RTE News, 10th October 2016
The director of a Galway-based private investigation company has pleaded guilty at Tuam District Court to breaches of the Data Protection Act.
Michael Ryan, of Glen Collection Investments Ltd, in Glenamaddy, obtained personal information from the Department of Social Protection when he was working on behalf of AIB and Bank of Ireland.
Today's court proceedings follow an investigation by Assistant Data Protection Commissioner Tony Delaney.
The case arises from a complaint by an individual, Daniel Lannon, that his personal data, including details of a previous address in Louth, had been handed over unlawfully to a private investigator.
Ryan had been carrying out work for Croskerrys Solicitors in Dublin, a firm specialising in debt recovery, that was acting for AIB.
The court heard he obtained personal information from his sister-in-law, Catriona Bracken, who was an employee of the Department of Social Protection in Athlone.
The personal data of 61 individuals had been accessed on behalf of the two main banks in this investigation.
Ms Bracken, AIB and Bank of Ireland were not represented in court as the prosecution related solely to Ryan and his company. The court heard the company was not registered with the Data Protection Commissioner and had no authorisation to process personal information on databases.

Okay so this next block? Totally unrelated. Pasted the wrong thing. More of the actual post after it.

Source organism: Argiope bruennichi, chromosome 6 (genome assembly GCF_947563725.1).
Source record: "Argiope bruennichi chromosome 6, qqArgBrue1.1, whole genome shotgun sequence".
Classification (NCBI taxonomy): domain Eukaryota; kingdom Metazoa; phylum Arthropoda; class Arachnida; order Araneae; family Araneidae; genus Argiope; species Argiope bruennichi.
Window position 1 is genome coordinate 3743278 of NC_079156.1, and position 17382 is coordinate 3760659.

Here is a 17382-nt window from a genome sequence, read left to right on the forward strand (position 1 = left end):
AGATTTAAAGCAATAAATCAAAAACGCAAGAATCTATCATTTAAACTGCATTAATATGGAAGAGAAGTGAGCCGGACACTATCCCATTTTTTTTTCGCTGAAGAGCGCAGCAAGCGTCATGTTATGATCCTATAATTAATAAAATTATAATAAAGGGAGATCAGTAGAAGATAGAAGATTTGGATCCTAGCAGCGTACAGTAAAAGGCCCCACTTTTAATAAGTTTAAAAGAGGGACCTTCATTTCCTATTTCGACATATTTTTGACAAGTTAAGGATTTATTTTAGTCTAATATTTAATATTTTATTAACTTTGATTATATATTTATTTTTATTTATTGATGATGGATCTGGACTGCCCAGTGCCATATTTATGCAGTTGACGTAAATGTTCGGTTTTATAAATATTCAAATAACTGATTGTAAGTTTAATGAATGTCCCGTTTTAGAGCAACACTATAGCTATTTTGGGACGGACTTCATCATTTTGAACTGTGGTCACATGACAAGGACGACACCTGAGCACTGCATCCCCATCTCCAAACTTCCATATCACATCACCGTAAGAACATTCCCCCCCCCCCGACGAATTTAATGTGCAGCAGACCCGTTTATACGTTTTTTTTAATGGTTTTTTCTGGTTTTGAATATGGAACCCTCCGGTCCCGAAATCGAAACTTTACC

The court heard that while it is not against the law for solicitors and banks to hire private investigators, it remains a serious breach of the Data Protection Act to obtain personal information unlawfully.
It was the tactics and methodology used that were of serious concern in this case.
Judge Conal Gibbons said that by publicising prosecutions of this nature, citizens would have their rights protected and vindicated in the courts.
He also expressed concern that banks did not take greater care to ensure the people they were hiring to help recover debt were fully compliant with rules and regulations.
The judge took into account the guilty plea and the financial circumstances of Ryan when he imposed a fine of €7,500.
The court heard the 47-year-old father of five was in mortgage arrears.
He had no previous convictions and received modest fees of between €45 and €100 for each 'trace' he carried out illegally.
Today's successful prosecution was welcomed by the State's data protection watchdog.
Assistant Commissioner Delaney said private investigators acting unlawfully would continue to be vigorously pursued.